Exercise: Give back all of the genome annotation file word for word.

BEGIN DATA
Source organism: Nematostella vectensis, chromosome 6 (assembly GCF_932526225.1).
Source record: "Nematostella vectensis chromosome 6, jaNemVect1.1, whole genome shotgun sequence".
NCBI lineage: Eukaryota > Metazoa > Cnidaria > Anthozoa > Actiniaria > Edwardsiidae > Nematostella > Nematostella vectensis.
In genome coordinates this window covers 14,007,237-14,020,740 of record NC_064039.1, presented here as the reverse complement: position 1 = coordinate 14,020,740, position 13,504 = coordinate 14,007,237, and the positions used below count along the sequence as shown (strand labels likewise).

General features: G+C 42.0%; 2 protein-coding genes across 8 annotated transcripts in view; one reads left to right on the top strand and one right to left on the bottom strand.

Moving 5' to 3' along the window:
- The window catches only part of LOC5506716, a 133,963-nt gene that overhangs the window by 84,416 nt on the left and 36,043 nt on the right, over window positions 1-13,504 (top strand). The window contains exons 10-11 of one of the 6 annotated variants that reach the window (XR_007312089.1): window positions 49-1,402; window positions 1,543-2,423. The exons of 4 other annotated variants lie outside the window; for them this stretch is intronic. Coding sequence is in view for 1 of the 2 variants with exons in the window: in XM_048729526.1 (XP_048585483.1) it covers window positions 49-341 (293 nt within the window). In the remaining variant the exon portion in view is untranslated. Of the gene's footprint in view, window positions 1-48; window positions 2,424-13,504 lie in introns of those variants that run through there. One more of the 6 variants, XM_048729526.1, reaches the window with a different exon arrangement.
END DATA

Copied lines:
Source organism: Nematostella vectensis, chromosome 6 (assembly GCF_932526225.1).
Source record: "Nematostella vectensis chromosome 6, jaNemVect1.1, whole genome shotgun sequence".
NCBI lineage: Eukaryota > Metazoa > Cnidaria > Anthozoa > Actiniaria > Edwardsiidae > Nematostella > Nematostella vectensis.
In genome coordinates this window covers 14,007,237-14,020,740 of record NC_064039.1, presented here as the reverse complement: position 1 = coordinate 14,020,740, position 13,504 = coordinate 14,007,237, and the positions used below count along the sequence as shown (strand labels likewise).

General features: G+C 42.0%; 2 protein-coding genes across 8 annotated transcripts in view; one reads left to right on the top strand and one right to left on the bottom strand.

Moving 5' to 3' along the window:
- The window catches only part of LOC5506716, a 133,963-nt gene that overhangs the window by 84,416 nt on the left and 36,043 nt on the right, over window positions 1-13,504 (top strand). The window contains exons 10-11 of one of the 6 annotated variants that reach the window (XR_007312089.1): window positions 49-1,402; window positions 1,543-2,423. The exons of 4 other annotated variants lie outside the window; for them this stretch is intronic. Coding sequence is in view for 1 of the 2 variants with exons in the window: in XM_048729526.1 (XP_048585483.1) it covers window positions 49-341 (293 nt within the window). In the remaining variant the exon portion in view is untranslated. Of the gene's footprint in view, window positions 1-48; window positions 2,424-13,504 lie in introns of those variants that run through there. One more of the 6 variants, XM_048729526.1, reaches the window with a different exon arrangement.